A Modern-Day Scalping: The Terrifying Tale of Andrew Johnson

On Christmas morning, social media was gifted with a movie preview: the trailer for “Us,” a movie directed by Jordan Peele of “Get Out” fame. The “Us” trailer had all of the makings of a Peele flick — social commentary, horrific images and those now-infamous perpetually crying eyes.

The trailer, which also featured an ominous pair of golden scissors, jumpstarted a series of premature think-pieces and misguided commentaries. The irony of it all is tremendous, because we didn’t need to sink into the depths of fantasy.

Our reality is terrifying enough.

Almost a week before Christmas, there was a report about Andrew Johnson, a 16-year-old high school wrestler out of New Jersey who was forced to cut off his dreadlocks to participate in his team’s wrestling match.

Alan Maloney, the referee who made the controversial decision regarding Johnson’s hair, has a history of making racist remarks during his tenure. Yet the monstrosity of Maloney’s bigotry isn’t the biggest nightmare here.

It’s the inaction of the people around Johnson — his teammates, his coaches, hell, everyone in the facility — to speak up or stop what’s happening to this young man.

They all comply with the standard of racism, none more viciously than the team trainer, who lops off Johnson’s dreadlocks as if it’s old cloth or meaningless paper during the course of cringe-worthy video footage.

The footage ends with the “victorious” Johnson, with his lip bloodied, snatching his raised arm away from Maloney and walking off sadly.

To the initiated and the cultured, it came off as a modern-day scalping — a brutal separation of one’s hair from one’s head. To both African-Americans and Native Americans, our hair isn’t just a covering, it is a crown. Scalping, which began as early as the 11th Century, became a means of suppression against people of color during the Spanish colonization of the Americas. The cruel process, which by definition, is the act of cutting or tearing a part of the human scalp, with hair attached, continued during the Indian Wars in the mid-1800s.

Scalping wasn’t only about savagery, though. It was also about sport.

Scalps were not only used for display and decoration, they were also used for currency.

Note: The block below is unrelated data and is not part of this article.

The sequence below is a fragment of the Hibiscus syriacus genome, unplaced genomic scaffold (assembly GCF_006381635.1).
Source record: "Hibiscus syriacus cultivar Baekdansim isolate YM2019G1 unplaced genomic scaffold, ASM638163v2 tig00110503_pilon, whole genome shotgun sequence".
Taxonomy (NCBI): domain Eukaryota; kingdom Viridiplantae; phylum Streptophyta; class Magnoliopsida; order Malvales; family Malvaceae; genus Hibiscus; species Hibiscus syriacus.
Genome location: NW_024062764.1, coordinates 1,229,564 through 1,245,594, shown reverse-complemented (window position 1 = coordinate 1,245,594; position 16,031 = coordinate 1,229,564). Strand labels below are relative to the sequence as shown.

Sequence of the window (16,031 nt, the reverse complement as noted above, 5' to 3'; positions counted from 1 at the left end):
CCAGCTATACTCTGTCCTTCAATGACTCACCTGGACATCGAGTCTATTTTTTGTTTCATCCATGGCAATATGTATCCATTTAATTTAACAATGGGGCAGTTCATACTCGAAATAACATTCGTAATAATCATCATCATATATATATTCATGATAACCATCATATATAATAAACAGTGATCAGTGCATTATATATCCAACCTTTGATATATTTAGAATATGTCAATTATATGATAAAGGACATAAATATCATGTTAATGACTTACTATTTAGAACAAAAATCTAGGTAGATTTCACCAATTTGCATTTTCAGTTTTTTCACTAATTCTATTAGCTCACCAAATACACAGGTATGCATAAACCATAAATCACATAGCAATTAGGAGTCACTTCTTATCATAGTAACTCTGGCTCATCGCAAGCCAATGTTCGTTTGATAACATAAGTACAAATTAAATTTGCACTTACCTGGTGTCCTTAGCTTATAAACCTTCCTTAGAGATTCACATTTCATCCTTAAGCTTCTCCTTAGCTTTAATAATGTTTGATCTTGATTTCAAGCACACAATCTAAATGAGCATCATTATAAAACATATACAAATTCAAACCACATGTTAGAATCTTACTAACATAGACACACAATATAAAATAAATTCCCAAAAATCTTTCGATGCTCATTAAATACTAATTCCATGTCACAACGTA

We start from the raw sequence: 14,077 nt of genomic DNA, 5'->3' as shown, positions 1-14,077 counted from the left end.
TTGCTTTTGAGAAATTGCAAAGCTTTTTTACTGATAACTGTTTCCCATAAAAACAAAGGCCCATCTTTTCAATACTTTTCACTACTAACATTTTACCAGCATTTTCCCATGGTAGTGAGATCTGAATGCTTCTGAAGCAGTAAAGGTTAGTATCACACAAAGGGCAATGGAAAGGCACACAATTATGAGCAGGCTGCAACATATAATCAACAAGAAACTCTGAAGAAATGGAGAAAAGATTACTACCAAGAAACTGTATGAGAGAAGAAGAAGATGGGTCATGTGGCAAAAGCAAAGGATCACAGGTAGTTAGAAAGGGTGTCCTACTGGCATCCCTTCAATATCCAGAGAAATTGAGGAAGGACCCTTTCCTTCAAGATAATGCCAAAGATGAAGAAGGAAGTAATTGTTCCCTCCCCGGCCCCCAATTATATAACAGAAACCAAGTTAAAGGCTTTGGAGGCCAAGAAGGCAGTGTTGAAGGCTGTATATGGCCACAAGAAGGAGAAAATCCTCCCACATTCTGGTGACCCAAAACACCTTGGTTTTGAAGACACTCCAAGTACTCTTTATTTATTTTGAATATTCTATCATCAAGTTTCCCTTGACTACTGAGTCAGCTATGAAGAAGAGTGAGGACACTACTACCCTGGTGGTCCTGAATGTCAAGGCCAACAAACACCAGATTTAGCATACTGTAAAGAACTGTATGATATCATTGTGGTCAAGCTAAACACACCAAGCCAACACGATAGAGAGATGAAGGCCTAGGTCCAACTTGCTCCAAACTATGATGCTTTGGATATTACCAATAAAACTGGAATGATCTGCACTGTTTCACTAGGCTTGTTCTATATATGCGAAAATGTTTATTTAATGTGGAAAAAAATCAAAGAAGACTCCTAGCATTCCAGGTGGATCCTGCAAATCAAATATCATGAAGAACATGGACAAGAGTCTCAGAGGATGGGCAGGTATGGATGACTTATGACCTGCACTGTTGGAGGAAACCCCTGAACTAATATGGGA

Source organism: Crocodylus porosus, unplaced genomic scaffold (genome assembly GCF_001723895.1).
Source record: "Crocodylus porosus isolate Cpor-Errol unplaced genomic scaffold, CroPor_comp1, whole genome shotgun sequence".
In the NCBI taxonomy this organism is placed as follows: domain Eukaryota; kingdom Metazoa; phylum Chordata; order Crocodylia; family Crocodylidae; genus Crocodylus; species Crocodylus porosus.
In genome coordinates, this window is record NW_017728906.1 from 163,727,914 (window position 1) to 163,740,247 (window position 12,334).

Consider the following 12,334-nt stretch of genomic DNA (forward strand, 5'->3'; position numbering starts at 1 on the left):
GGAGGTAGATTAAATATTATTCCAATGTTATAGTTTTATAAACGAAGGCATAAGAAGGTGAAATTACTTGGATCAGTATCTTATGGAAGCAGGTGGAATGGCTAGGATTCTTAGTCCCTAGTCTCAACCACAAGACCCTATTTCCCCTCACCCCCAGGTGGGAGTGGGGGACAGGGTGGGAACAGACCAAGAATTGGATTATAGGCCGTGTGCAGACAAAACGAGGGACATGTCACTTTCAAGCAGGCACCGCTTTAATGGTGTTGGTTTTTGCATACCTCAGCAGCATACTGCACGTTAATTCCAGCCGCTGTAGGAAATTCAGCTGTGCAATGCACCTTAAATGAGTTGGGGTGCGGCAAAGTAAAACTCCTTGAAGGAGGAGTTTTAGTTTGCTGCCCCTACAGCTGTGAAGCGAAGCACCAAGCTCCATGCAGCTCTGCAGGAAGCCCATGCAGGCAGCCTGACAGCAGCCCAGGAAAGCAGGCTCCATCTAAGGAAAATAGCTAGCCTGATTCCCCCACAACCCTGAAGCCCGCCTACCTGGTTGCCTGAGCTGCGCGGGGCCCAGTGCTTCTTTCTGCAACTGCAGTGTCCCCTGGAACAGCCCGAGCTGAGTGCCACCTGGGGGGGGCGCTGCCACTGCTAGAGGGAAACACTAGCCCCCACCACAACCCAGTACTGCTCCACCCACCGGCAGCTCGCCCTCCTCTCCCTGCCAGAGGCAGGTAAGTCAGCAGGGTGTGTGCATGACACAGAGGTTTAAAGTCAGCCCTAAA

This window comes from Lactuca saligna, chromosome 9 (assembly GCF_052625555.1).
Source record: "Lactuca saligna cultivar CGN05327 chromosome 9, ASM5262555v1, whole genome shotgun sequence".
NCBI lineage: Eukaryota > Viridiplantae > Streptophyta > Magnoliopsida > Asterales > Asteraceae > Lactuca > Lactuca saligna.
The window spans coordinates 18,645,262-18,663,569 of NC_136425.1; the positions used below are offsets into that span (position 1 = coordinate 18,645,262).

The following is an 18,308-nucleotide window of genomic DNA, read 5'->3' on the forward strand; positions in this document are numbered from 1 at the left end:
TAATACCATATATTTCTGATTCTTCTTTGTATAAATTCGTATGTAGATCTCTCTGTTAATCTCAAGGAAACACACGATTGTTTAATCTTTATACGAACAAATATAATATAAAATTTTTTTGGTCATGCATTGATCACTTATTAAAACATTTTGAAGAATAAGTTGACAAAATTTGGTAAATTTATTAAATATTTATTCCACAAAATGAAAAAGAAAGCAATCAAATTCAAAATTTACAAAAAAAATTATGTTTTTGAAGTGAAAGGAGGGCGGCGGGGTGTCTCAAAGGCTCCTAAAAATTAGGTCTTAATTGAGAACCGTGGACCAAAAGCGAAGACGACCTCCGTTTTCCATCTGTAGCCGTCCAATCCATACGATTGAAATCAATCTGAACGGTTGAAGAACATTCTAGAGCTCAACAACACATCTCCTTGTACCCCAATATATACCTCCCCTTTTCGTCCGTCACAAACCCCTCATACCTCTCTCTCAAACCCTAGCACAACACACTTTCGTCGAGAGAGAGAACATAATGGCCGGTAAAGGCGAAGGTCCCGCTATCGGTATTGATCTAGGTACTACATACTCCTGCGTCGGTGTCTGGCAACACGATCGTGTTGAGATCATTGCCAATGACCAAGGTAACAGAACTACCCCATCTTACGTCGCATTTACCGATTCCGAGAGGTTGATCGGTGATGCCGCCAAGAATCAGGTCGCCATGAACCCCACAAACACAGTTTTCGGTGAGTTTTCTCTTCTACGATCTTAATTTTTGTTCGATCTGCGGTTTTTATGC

Again, the irony of the situation is tremendous. We find this teenager in a conflict — a wrestling ring, no less — where he competes for Buena Regional High School. Care to take a wager at the high school’s mascot?


And then, there was a poor assessment of the situation from local media:


“The epitome of a team player” is the perfect white bread response from white-bred media.

Only one player had to make a sacrifice — the mixed kid with the “Black” hairstyle.

It would be almost comical to think of Maloney, with his “Three Stooges” balding pattern, making a decision regarding a kid’s full head of hair, if it wasn’t such an insidious part of this country’s culture.

The Supreme Court, allegedly the highest court in the United States of America (the court of public opinion is fast-approaching), refused to address the issue of workplace discrimination regarding hair only months ago. Earlier this year, a six-year-old was forced to withdraw his enrollment from a “Christian” school because his hair was too long. The United States military only allowed female soldiers to wear dreadlocks last year.

It’s an unholy type of assimilation that is synonymous with this country’s job practices and views on being a “team player.” Being a part of the “team” is nothing more than empty rhetoric and respectability politics that not even the Black establishment is immune from. Centuries and centuries of oppression provide a cruel reminder almost daily — “assimilation” is nothing more than compliance with white supremacy.

That supremacy vilifies and villainizes a child’s Black hairstyle, but provides multiple chances to Maloney, who in 2016 reportedly used a racial slur against a Black referee. After the incident was reported, he participated in “sensitivity training,” which, according to what happened recently, has not worked.

Even now, the decision to not assign Maloney to any wrestling events until further notice feels like a slap on the wrist. History indicates that Maloney’s reign of terror will be allowed to continue.

Such actions reinforce a culture of supremacy and silence, and, as the late Rev. Dr. King said in an indictment of the war on Vietnam, “there is a time when silence is betrayal.”

Those times say so much about Us.


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